Schwinn Scrambler AdAt 12 years old, I had pretty well worn out the bike I got for First Holy Communion, which was a classic 70’s cruiser with a banana seat and sissy bar.  By the late 70’s, that style was falling out of fashion anyway.  The cool new thing was BMX bikes, with mag wheels and bar/frame crash pads.

Even then, I liked to know all my options.  My mother, with remarkable patience, drove me to all the bike shops in the area to check out the Haro’s, Huffy’s, Mongooses, and Redlines.  But the one that caught my eye was a Schwinn Scrambler.  I remember it being described as Candyapple Red, but that doesn’t match the old ads I see now.  They only offered it in a few colors:  Spicy Chestnut, Frosty Silver, and Cardinal Red.  In any case, it was sweet.  Schwinn’s were special back then, like Surly’s and Salsa’s now.  The tag said $200, which was a lot of money in 1978.  I started saving.  


Me and My BMXThat year, I got my first newspaper route, waking up at 6:00 every morning to fold the papers, stuff them in a canvas bag and ride off into the nearby neighborhoods, steering my cruiser with ink-stained hands. It took a while at a few cents a paper (plus tips), but eventually my savings account reached $200 and we went to the bike shop.  Check out that photo of me showing it off in front of the wood pile.  Both my father and I remember it being a deep metallic red, which matches online photos of “Spicy Chestnut”.  But it looks more blue in this photo.  Is it my memory, or fading of the photo?  The colors sure look right on my favorite Miami Dolphins jacket.

In any case, the Scrambler was perfect for work and play.  I could strap my paper bag onto the tall handlebars without anything getting caught in the front wheel, and the knobby tires had good grip in the snow and ice of a northeast PA winter.  After school, it carried me all around the neighborhood and the abandoned strip mine we called “The Black Desert” in style.  Life was good.  I was the envy of the neighborhood.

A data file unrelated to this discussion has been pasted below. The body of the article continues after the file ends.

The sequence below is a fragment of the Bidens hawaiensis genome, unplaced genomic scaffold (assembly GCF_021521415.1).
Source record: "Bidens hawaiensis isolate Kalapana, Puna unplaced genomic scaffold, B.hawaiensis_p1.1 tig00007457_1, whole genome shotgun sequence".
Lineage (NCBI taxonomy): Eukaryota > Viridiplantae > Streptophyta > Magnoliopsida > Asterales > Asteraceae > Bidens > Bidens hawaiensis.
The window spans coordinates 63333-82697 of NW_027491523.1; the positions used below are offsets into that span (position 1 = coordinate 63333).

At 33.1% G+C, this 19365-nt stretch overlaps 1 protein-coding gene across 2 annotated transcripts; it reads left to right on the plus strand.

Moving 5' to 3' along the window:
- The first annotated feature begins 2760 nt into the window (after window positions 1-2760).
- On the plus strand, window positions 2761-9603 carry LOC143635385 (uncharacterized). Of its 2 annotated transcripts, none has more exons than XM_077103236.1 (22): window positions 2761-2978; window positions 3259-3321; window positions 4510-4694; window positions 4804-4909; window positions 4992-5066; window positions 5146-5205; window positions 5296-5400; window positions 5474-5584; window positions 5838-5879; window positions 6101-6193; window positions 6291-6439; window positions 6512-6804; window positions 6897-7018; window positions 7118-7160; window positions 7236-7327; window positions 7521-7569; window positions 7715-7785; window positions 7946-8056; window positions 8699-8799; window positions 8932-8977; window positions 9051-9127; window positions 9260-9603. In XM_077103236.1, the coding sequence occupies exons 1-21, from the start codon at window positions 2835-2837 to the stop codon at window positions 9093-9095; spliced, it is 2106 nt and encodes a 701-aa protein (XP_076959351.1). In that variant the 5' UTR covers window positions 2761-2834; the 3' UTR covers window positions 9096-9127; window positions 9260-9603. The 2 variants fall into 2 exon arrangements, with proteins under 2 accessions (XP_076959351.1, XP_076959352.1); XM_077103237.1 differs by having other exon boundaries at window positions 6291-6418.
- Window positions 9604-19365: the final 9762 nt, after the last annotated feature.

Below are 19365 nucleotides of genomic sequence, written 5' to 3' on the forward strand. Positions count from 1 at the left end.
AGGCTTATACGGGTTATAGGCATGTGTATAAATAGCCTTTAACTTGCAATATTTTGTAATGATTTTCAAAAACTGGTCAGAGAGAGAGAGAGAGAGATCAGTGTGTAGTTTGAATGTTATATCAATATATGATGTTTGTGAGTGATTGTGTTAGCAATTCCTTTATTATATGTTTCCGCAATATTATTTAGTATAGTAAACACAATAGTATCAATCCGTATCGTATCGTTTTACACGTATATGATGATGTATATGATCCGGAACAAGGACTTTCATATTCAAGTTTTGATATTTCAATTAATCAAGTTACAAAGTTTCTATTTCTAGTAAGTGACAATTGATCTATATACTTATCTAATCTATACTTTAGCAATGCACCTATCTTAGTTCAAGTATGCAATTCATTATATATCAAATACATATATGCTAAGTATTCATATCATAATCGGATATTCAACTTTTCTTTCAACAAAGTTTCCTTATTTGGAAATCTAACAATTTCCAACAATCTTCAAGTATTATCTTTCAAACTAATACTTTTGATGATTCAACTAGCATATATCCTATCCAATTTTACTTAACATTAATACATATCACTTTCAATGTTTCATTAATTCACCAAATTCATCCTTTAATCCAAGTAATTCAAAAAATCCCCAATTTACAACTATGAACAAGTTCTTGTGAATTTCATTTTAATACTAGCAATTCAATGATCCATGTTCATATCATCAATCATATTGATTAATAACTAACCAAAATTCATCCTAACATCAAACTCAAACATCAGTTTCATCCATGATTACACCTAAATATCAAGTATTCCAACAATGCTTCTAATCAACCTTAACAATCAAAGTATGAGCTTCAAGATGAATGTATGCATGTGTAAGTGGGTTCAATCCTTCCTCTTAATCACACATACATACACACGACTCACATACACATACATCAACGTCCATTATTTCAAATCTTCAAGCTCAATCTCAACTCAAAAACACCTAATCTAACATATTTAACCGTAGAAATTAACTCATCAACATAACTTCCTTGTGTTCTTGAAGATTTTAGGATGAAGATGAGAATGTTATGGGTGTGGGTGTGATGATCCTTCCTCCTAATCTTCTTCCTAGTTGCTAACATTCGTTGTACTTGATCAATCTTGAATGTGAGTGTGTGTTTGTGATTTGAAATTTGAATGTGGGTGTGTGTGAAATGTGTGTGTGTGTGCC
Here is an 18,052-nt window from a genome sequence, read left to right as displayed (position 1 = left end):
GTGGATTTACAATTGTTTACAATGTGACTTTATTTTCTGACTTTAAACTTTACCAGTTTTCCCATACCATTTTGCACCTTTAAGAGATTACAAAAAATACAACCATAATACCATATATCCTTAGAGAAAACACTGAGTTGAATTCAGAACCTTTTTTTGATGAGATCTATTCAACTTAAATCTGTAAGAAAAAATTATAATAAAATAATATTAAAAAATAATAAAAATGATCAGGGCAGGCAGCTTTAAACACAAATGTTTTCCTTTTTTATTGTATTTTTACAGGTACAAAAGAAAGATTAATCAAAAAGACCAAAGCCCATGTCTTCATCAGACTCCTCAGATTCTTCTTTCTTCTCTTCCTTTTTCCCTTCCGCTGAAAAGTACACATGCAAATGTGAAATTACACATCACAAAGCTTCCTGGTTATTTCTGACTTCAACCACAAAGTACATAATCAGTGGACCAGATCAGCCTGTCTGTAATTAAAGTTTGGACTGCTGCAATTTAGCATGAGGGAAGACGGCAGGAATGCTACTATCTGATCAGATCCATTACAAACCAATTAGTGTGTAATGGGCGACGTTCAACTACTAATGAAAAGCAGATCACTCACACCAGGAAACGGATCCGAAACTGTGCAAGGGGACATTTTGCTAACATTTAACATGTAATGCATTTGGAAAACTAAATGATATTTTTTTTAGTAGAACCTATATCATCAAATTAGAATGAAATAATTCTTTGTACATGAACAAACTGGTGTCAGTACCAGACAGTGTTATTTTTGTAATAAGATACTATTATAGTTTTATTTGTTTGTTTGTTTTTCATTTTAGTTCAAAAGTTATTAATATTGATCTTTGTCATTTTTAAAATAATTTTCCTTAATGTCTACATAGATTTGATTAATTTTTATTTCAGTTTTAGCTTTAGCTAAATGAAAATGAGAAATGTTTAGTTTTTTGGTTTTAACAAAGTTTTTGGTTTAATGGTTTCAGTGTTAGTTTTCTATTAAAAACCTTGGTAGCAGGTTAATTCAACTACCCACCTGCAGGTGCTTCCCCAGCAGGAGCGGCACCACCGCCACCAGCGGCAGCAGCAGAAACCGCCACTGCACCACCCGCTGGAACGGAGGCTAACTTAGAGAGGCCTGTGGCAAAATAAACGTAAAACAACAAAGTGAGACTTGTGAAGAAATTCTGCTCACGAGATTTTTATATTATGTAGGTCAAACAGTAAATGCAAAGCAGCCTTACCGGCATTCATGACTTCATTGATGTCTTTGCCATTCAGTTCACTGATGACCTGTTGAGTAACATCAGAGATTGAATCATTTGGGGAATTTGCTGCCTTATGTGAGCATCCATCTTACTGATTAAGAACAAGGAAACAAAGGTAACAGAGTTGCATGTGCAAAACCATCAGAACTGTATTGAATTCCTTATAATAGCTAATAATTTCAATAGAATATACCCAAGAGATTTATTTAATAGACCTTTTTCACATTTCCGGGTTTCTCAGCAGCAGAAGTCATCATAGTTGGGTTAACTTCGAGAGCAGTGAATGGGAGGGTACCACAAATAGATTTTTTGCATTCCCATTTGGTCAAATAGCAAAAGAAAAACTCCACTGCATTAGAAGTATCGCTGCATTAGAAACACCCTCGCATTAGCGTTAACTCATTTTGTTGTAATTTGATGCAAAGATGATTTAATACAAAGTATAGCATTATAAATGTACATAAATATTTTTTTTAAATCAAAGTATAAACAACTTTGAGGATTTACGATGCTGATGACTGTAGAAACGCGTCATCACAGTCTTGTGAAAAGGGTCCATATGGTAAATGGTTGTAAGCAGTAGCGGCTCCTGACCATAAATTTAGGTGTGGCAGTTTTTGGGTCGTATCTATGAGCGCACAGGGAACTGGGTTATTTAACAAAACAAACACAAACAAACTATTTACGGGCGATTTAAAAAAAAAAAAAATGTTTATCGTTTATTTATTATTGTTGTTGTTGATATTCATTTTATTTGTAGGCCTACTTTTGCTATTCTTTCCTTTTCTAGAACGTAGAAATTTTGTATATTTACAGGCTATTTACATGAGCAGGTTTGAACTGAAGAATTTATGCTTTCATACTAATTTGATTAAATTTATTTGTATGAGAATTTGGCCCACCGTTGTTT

the disappearance

We all like to think that the world was simpler back then.  Everyone left their doors unlocked, right?  But it really isn’t true.  There’s a reason “Thou shalt not steal.” was chiseled into the tablet when Moses came down from Mount Sinai.  Theft has been going on for a long time, and I knew it, so there was a lock attached to the metal railing on our back patio reserved for my beautiful Schwinn.  But we all get sloppy sometimes.  I probably came home for dinner, thinking I was going to go out and ride afterwards, so I didn’t need to lock it.  But I never went back out and the bike sat unlocked, bright and red like the apple the snake held out to Eve on that fateful day.  I came out in the morning to strap on my paper bag and it was gone.

The Recovery

I wasn’t naive.  Mine wasn’t the first bike to get stolen in Exeter, PA.  The town even had a registration program where you gave City Hall the serial number and they gave you a sticker to put on the bike warning would-be bandits that someone could identify them with their booty.  I had dutifully gone through all these steps and now had that serial number, written on a small scrap of paper, tucked into a corner of my wallet.  Everywhere I went, I scanned the landscape, looking for a glimpse of the BMX that some scoundrel had decided that I had scrimped and saved for THEM to ride.

Weeks went by without a sign of my missing machine, but one day, as I was walking across the train tracks around the corner from our house, I saw a younger kid riding alongside the rails on a bike that looked suspiciously familiar.  I stopped and let him get closer.  I pulled the paper out of my wallet, though it wasn’t really necessary because the number was already burned into my memory.  As our paths crossed, I stopped the kid, grabbed the bike, turned it upside down and confirmed the match.  He was scared, readily telling me his name and who he had borrowed the bike from.  They were both from a distant corner of the neighborhood.  I took the bike home and told the story to my parents.